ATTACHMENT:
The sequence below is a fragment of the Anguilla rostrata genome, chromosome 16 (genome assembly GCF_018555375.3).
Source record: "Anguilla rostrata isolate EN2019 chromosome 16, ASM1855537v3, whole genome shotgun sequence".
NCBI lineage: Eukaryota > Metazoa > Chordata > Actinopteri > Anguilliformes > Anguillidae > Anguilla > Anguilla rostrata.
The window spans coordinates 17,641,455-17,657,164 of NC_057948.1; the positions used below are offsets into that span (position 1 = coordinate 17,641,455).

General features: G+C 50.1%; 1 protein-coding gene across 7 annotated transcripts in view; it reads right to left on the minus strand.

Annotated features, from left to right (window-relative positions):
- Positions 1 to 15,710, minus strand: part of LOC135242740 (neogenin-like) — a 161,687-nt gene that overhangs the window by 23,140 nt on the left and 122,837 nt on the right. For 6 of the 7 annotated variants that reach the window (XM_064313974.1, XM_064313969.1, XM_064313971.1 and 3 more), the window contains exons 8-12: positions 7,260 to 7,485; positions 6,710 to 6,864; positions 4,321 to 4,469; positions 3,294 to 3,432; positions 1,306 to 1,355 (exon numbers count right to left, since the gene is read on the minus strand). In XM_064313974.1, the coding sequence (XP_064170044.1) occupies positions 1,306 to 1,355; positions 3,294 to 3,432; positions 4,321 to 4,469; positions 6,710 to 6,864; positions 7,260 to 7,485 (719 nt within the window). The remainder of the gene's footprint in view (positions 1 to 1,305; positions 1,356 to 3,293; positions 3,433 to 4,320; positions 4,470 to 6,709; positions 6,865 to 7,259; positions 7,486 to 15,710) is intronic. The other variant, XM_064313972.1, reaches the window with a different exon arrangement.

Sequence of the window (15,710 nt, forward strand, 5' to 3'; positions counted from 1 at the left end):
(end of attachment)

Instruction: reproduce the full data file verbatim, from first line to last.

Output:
The sequence below is a fragment of the Anguilla rostrata genome, chromosome 16 (genome assembly GCF_018555375.3).
Source record: "Anguilla rostrata isolate EN2019 chromosome 16, ASM1855537v3, whole genome shotgun sequence".
NCBI lineage: Eukaryota > Metazoa > Chordata > Actinopteri > Anguilliformes > Anguillidae > Anguilla > Anguilla rostrata.
The window spans coordinates 17,641,455-17,657,164 of NC_057948.1; the positions used below are offsets into that span (position 1 = coordinate 17,641,455).

General features: G+C 50.1%; 1 protein-coding gene across 7 annotated transcripts in view; it reads right to left on the minus strand.

Annotated features, from left to right (window-relative positions):
- Positions 1 to 15,710, minus strand: part of LOC135242740 (neogenin-like) — a 161,687-nt gene that overhangs the window by 23,140 nt on the left and 122,837 nt on the right. For 6 of the 7 annotated variants that reach the window (XM_064313974.1, XM_064313969.1, XM_064313971.1 and 3 more), the window contains exons 8-12: positions 7,260 to 7,485; positions 6,710 to 6,864; positions 4,321 to 4,469; positions 3,294 to 3,432; positions 1,306 to 1,355 (exon numbers count right to left, since the gene is read on the minus strand). In XM_064313974.1, the coding sequence (XP_064170044.1) occupies positions 1,306 to 1,355; positions 3,294 to 3,432; positions 4,321 to 4,469; positions 6,710 to 6,864; positions 7,260 to 7,485 (719 nt within the window). The remainder of the gene's footprint in view (positions 1 to 1,305; positions 1,356 to 3,293; positions 3,433 to 4,320; positions 4,470 to 6,709; positions 6,865 to 7,259; positions 7,486 to 15,710) is intronic. The other variant, XM_064313972.1, reaches the window with a different exon arrangement.

Sequence of the window (15,710 nt, forward strand, 5' to 3'; positions counted from 1 at the left end):